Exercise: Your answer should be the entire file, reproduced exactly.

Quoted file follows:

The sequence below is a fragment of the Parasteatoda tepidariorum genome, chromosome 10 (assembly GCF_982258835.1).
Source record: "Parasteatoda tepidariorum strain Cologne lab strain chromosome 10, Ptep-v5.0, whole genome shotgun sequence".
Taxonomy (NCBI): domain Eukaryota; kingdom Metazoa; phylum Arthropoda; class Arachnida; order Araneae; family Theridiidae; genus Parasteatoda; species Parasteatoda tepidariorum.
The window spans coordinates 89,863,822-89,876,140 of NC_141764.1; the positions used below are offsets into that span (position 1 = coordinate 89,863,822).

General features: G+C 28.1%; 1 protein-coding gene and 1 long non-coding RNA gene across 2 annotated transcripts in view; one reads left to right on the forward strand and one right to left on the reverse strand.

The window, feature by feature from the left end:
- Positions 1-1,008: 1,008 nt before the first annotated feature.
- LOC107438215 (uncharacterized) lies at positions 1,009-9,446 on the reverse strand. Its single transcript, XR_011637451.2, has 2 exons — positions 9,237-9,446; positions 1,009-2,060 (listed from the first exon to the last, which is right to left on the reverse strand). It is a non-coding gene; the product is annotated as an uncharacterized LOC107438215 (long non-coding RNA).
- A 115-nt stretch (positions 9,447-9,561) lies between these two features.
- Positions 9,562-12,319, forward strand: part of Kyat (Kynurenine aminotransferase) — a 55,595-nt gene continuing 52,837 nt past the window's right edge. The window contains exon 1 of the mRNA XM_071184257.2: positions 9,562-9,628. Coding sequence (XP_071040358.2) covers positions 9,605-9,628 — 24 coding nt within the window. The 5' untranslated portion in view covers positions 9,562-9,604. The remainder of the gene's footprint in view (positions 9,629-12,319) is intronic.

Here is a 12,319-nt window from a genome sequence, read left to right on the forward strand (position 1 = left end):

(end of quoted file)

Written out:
The sequence below is a fragment of the Parasteatoda tepidariorum genome, chromosome 10 (assembly GCF_982258835.1).
Source record: "Parasteatoda tepidariorum strain Cologne lab strain chromosome 10, Ptep-v5.0, whole genome shotgun sequence".
Taxonomy (NCBI): domain Eukaryota; kingdom Metazoa; phylum Arthropoda; class Arachnida; order Araneae; family Theridiidae; genus Parasteatoda; species Parasteatoda tepidariorum.
The window spans coordinates 89,863,822-89,876,140 of NC_141764.1; the positions used below are offsets into that span (position 1 = coordinate 89,863,822).

General features: G+C 28.1%; 1 protein-coding gene and 1 long non-coding RNA gene across 2 annotated transcripts in view; one reads left to right on the forward strand and one right to left on the reverse strand.

The window, feature by feature from the left end:
- Positions 1-1,008: 1,008 nt before the first annotated feature.
- LOC107438215 (uncharacterized) lies at positions 1,009-9,446 on the reverse strand. Its single transcript, XR_011637451.2, has 2 exons — positions 9,237-9,446; positions 1,009-2,060 (listed from the first exon to the last, which is right to left on the reverse strand). It is a non-coding gene; the product is annotated as an uncharacterized LOC107438215 (long non-coding RNA).
- A 115-nt stretch (positions 9,447-9,561) lies between these two features.
- Positions 9,562-12,319, forward strand: part of Kyat (Kynurenine aminotransferase) — a 55,595-nt gene continuing 52,837 nt past the window's right edge. The window contains exon 1 of the mRNA XM_071184257.2: positions 9,562-9,628. Coding sequence (XP_071040358.2) covers positions 9,605-9,628 — 24 coding nt within the window. The 5' untranslated portion in view covers positions 9,562-9,604. The remainder of the gene's footprint in view (positions 9,629-12,319) is intronic.

Here is a 12,319-nt window from a genome sequence, read left to right on the forward strand (position 1 = left end):